Early chill in the fall season
Let’s face it: Opening your third-quarter mutual fund or 401(k) statement will be like dropping a bowling ball on your toe. And let’s not even think about the fourth quarter.
As the very stability of the global financial system has been called into question, stock fund investors have had almost nowhere to hide.
If there’s a glimmer of good news, it’s that many fund managers think, wishfully perhaps, that the market decline could soon burn itself out.
The average U.S. equity fund skidded 10% in the third quarter -- and the damage was minor compared with the brutalization in the eight trading days since the period ended. So far in October, the Standard & Poor’s 500 index is down a stunning 23%.
Even foreign stock funds, whose strong gains in recent years provided a much-needed counterbalance to meandering domestic stock performance, were pounded, sinking on average 20.5%.
The brunt of the third-quarter losses came in September as fallout from the subprime mortgage crisis and credit crunch brought down Lehman Bros. Holdings Inc. and the federal government scrambled to prop up other financial heavyweights such as Fannie Mae, Freddie Mac and American International Group Inc.
Concern over the fate of the financial system may have eased a bit at the end of the quarter, but by then the stock market was overtaken by worries about the potential for a severe global recession.
“It was about as bad as a worst-case scenario would have envisioned,” said Jeff Cardon, who manages Wasatch Small Cap Growth fund.
And even after the sell-off ends, the economy and the stock market could hover around their lows for months before turning up, many analysts say.
“The stock market has given up big enough chunks over the last three or four weeks that the selling pressure is getting to be exhausted,” said Jeff Tyler, a fund manager at mutual fund group American Century Investments. “That said, there are really not a lot of catalysts out there to suggest a turnaround. While the market might stop going down, it’s not going up any time in the immediate future.”
Investors have responded to the downturn by yanking money from equity funds.
Through Thursday, they had pulled a net $166 billion out of stock funds this year, including $44 billion in September and $48 billion this month, according to TrimTabs Investment Research.
After stuffing $138 billion into international funds last year, they’ve withdrawn $58 billion this year.
Only three of the 40 broad stock categories followed by Morningstar Inc. notched gains in the third quarter -- and the biggest was a 7.9% advance for bear market funds, which rise when everything else is falling.
The two other fund categories with gains were the real estate and financial sectors -- the epicenters of the economic maelstrom. Those sectors plummeted earlier in the year and seemingly didn’t have much left to give up -- at least not until the beginning of the fourth quarter when they plunged with the rest of the market.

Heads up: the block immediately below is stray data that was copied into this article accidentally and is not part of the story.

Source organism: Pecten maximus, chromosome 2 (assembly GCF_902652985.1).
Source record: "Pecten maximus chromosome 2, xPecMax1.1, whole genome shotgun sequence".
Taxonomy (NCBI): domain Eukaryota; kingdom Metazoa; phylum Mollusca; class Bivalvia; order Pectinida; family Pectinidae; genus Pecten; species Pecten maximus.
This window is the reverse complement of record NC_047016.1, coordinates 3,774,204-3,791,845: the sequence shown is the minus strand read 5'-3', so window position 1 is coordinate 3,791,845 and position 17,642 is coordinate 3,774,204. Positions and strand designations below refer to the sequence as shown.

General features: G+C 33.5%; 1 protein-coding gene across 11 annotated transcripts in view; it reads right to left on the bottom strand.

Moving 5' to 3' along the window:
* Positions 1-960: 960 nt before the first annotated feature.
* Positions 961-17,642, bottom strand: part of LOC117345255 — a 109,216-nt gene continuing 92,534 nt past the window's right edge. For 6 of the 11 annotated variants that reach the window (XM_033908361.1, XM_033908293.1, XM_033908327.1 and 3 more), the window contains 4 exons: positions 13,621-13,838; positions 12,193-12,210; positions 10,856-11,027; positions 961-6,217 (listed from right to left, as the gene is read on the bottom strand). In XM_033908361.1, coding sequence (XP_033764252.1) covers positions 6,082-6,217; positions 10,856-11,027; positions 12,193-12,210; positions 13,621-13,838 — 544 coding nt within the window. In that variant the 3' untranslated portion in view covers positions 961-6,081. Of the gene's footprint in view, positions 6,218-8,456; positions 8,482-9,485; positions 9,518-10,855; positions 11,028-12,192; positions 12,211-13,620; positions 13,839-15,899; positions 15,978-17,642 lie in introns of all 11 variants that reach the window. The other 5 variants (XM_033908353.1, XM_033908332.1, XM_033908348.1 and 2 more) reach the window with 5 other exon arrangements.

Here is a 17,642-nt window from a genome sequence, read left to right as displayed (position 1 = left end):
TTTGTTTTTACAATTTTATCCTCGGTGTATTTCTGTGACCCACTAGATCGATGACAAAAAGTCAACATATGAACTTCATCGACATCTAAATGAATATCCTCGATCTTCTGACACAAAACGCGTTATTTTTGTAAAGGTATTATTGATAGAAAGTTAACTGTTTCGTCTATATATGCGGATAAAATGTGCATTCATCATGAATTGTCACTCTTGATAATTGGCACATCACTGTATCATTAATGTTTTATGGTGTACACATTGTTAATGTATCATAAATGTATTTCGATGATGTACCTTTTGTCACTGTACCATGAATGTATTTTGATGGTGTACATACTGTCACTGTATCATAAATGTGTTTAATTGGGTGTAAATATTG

Some of the largest third-quarter losses came in areas such as commodities and emerging markets that had been star performers.
Natural resources funds tumbled 32.4%, and precious metals were off 31.8%.
Stocks often rise while a recession is still underway, as the market anticipates a recovery down the line.
Small-cap stocks often have bolted out of the gate on the assumption that smaller companies are more nimble and can quickly seize opportunities as they crop up.
The average small-cap blend fund, focusing on “growth” and “value” small-company stocks, fell only 6% in the third quarter, although the Russell 2,000 small-cap index declined 17%.
But some managers say small caps might not be the best bet this time around.
The credit crunch has weighed heavily on smaller companies, and their ability to grow could be constrained by limited access to credit.
“Bigger, well-capitalized businesses are going to lead this market up,” said Ron Sloan, manager of the AIM Charter fund.
Jim Swanson, chief investment strategist at fund group MFS Investment Management, predicts the bleeding will stop soon.
“You have to say you really think the world’s falling apart to think it’s going down a lot more,” he said.
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The credit crisis sent many investors scurrying to buy government securities, pushing yields down. Government funds were the only fixed-income categories to record a positive return in the quarter.
As the credit crisis intensified, fears of a global recession grew. International funds posted third-quarter losses ranging from 18.1% for foreign large-cap value funds to 28% for emerging-market funds.
Funds that invest in real estate stocks returned 2.4% in the quarter, one of only three equity-fund categories to be in the black. But the sector tanked this month along with the rest of the market.
Yields on corporate debt surged as credit markets tightened, slashing the value of the securities. Long-term investment-grade bond fund prices lost 7.2% in the quarter. Junk bond funds slid 8.2%.
Prices of many commodities peaked at record highs in early July before starting a steady descent. Natural-resource funds sank 32.4% in the quarter. Precious-metal funds lost 31.8%.
Bear market funds, which bet that stock prices will fall, led all categories with a 7.9% third-quarter average return. Their performance only improved as shares plunged this month.